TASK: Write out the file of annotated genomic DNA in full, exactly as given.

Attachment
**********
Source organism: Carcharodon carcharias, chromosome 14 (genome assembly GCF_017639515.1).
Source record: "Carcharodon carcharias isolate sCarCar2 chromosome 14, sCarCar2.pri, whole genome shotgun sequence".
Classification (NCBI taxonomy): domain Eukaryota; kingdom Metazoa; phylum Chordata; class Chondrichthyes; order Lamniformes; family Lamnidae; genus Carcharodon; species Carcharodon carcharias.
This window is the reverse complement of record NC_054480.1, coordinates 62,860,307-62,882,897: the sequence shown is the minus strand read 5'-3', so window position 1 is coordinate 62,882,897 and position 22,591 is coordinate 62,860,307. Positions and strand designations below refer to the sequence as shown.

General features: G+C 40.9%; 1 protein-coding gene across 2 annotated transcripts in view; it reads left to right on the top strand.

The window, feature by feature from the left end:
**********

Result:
Source organism: Carcharodon carcharias, chromosome 14 (genome assembly GCF_017639515.1).
Source record: "Carcharodon carcharias isolate sCarCar2 chromosome 14, sCarCar2.pri, whole genome shotgun sequence".
Classification (NCBI taxonomy): domain Eukaryota; kingdom Metazoa; phylum Chordata; class Chondrichthyes; order Lamniformes; family Lamnidae; genus Carcharodon; species Carcharodon carcharias.
This window is the reverse complement of record NC_054480.1, coordinates 62,860,307-62,882,897: the sequence shown is the minus strand read 5'-3', so window position 1 is coordinate 62,882,897 and position 22,591 is coordinate 62,860,307. Positions and strand designations below refer to the sequence as shown.

General features: G+C 40.9%; 1 protein-coding gene across 2 annotated transcripts in view; it reads left to right on the top strand.

The window, feature by feature from the left end: